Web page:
Instagram recently launched a new feature called Instagram Stories, described by the social platform as “a new feature that lets you share all the moments of your day… As you share multiple photos and videos, they appear together in a slideshow format: your story.”

With upwards of 500 million active monthly users, Instagram has a massive audience. It’s not surprising, then, that the new feature has sparked a lot of conversation among users. Some had positive feedback:

But a lot of fans just compared the new feature to Snapchat:

It’s no secret that Facebook, the parent company of Instagram, tried to acquire Snapchat for $3 billion in 2013 and Snapchat turned it down. Therefore, the introduction of Instagram Stories is not all that surprising. For fans of Snapchat and Instagram, though, it doesn’t make the launch of the new feature any less annoying.

Here’s why:

1. Listen to your users and perfect your platform.

To continue to engage a massive audience and appease key financial stakeholders, Instagram has to keep introducing new features. But, did Instagram have to parallel Snapchat so closely?

Instead, the app could have honed in on features its users have actually been calling for that would make its experience smoother. For example, the ability to repost another user’s image without using a third-party app like Repost for Instagram or Repost on Websta.

Last year, Instagram responded to users that were using third-party apps to collage photos, and then post to their feeds by offering Layout from Instagram. But, incorporating Layout into the Instagram app itself would make a lot of sense and, again, make the app’s experience less cumbersome.

2. Name it something other than “Stories.”

As Instagram decided to incorporate momentary content sharing, it could have at the very least been more creative with naming it. When adding an image or video to Snapchat, the slideshow feature is called “My Story.” Instagram making “story” plural is not different enough – it’s the same thing. In other words, Instagram Stories is literally copied from the name of Snapchat’s feature.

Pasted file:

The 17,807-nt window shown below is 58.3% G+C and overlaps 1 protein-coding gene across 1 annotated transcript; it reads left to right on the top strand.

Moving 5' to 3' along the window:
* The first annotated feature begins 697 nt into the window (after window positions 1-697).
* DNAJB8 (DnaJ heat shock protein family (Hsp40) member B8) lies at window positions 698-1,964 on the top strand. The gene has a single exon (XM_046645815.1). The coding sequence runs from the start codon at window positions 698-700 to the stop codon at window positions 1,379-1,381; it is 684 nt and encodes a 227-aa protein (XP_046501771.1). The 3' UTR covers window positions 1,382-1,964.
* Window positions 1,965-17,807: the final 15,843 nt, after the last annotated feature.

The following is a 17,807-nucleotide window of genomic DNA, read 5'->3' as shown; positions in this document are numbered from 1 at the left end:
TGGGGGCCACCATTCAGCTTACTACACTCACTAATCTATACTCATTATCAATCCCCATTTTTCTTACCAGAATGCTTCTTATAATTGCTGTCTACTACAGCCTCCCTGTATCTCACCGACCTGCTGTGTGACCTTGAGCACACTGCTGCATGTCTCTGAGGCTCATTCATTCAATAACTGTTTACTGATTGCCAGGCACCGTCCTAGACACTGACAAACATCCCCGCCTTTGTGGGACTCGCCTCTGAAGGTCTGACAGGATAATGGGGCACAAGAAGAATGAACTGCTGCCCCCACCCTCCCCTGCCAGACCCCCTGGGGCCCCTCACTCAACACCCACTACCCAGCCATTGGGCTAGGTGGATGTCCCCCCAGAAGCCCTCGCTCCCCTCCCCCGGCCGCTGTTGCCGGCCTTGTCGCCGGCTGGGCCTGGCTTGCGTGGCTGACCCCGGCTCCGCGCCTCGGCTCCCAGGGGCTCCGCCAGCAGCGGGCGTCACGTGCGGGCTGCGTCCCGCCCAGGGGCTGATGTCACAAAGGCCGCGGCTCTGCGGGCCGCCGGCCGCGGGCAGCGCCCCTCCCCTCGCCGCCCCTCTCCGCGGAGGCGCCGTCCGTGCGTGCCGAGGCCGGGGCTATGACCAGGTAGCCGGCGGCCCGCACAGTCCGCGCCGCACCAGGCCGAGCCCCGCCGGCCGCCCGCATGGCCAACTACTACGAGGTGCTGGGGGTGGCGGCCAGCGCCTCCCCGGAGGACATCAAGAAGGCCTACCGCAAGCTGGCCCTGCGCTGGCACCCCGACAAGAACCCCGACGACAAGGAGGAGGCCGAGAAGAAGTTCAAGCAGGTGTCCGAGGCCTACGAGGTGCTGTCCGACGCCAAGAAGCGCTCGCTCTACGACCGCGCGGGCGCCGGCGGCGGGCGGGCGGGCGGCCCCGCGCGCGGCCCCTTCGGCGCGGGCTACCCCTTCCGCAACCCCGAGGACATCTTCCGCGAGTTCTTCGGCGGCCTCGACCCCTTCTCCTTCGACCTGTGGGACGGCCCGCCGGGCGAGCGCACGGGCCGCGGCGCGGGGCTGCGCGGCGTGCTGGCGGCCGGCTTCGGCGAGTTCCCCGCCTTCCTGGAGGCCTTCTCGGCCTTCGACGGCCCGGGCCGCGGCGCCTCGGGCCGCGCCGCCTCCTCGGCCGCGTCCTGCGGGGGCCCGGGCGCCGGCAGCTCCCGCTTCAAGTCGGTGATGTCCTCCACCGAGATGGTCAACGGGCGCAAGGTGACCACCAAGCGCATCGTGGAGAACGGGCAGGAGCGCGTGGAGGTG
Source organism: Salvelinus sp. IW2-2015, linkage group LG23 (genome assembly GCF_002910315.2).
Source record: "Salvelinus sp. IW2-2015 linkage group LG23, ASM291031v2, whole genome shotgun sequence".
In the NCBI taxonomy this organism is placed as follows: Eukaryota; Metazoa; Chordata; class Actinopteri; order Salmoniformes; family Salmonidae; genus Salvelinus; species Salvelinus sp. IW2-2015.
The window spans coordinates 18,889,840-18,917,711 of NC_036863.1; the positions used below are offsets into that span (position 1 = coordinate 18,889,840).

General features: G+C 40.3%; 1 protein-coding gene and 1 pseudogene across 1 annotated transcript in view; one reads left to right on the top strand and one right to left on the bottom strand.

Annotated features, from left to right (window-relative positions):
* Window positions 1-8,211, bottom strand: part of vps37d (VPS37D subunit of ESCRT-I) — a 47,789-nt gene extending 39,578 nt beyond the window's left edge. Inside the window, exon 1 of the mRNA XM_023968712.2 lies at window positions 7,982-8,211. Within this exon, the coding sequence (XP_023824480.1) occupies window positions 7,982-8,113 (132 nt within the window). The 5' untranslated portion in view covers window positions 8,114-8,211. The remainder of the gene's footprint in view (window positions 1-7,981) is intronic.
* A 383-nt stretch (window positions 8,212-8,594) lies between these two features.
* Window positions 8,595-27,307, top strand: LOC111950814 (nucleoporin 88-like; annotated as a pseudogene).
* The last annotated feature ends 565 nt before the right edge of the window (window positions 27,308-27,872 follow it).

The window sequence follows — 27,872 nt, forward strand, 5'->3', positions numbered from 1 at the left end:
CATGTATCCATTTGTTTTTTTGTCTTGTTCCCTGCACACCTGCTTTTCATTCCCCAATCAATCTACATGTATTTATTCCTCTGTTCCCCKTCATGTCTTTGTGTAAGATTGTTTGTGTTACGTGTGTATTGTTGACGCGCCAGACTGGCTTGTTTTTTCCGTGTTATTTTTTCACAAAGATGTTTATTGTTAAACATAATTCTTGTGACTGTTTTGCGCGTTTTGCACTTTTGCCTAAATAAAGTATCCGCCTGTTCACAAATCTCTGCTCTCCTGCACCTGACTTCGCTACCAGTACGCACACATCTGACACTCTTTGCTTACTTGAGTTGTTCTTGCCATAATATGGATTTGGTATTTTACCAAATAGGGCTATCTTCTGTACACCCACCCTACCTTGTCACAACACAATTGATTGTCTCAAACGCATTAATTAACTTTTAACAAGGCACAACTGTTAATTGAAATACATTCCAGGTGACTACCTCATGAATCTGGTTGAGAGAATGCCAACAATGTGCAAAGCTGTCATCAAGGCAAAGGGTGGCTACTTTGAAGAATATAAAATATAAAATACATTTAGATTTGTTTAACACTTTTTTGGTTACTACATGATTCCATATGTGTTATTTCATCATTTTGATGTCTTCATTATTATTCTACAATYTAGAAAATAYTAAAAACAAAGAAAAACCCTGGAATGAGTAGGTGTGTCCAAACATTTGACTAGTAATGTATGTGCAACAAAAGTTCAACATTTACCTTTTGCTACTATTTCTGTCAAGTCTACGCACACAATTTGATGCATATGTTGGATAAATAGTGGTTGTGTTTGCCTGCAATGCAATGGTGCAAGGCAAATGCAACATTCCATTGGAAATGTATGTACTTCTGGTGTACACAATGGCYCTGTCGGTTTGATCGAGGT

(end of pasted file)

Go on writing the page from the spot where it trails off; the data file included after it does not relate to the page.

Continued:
Snapchat has 150 million daily users, meaning it’s not an unknown platform where no one would notice that it’s been ripped off (not meaning that would be OK either). With such vast resources available through Facebook, it’s frustrating that they couldn’t have come up with another word (i.e. tales, diaries, etc.) to name the feature.

3. “So, it’s Snapchat?”

With the obvious similarities between Instagram Stories and Snapchat, it’s not surprising that critics of the social platforms have a lot to say – both negative and positive. In its announcement on the blog about Instagram Stories, though, Instagram could have been more forthcoming with how Stories is different than Snapchat. The blog explains the tools within the feature but, as some of its fans have called out in their posts, there are usability differentiators within Stories that make it a new experience. Instagram should have led the conversation with that, instead of ignoring the elephant in the room.

It’s no secret at the Overit office that I am a fan of Snapchat, but I love Instagram too. It’s visually engaging and easy to use. With Instagram Stories, a number of anti-Snapchat users will foray into real-time and creative social media, which is awesome. However, a bit of creativity and varying messaging could have gone a long way with this announcement.

All in all, it hasn’t even been two weeks since Instagram introduced Stories, and change is never happily embraced (remember when Facebook redesigned its newsfeed?). It will be interesting to see how Instagram updates Stories, and how Snapchat will respond to the direct competition.